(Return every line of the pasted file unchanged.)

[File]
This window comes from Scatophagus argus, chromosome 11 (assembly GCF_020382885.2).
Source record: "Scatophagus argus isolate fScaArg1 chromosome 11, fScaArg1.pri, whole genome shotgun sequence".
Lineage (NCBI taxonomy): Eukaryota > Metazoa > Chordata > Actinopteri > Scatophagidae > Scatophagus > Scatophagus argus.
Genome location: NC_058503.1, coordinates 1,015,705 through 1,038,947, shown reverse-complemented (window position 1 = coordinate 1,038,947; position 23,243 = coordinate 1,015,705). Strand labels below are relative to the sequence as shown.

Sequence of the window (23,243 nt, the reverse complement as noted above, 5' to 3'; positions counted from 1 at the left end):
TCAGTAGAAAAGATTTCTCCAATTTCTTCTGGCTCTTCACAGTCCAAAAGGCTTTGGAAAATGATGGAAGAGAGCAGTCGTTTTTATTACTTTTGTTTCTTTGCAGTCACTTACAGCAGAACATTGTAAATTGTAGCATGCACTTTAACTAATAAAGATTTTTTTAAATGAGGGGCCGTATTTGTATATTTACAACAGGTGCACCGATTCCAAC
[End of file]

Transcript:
This window comes from Scatophagus argus, chromosome 11 (assembly GCF_020382885.2).
Source record: "Scatophagus argus isolate fScaArg1 chromosome 11, fScaArg1.pri, whole genome shotgun sequence".
Lineage (NCBI taxonomy): Eukaryota > Metazoa > Chordata > Actinopteri > Scatophagidae > Scatophagus > Scatophagus argus.
Genome location: NC_058503.1, coordinates 1,015,705 through 1,038,947, shown reverse-complemented (window position 1 = coordinate 1,038,947; position 23,243 = coordinate 1,015,705). Strand labels below are relative to the sequence as shown.

Sequence of the window (23,243 nt, the reverse complement as noted above, 5' to 3'; positions counted from 1 at the left end):
TCAGTAGAAAAGATTTCTCCAATTTCTTCTGGCTCTTCACAGTCCAAAAGGCTTTGGAAAATGATGGAAGAGAGCAGTCGTTTTTATTACTTTTGTTTCTTTGCAGTCACTTACAGCAGAACATTGTAAATTGTAGCATGCACTTTAACTAATAAAGATTTTTTTAAATGAGGGGCCGTATTTGTATATTTACAACAGGTGCACCGATTCCAAC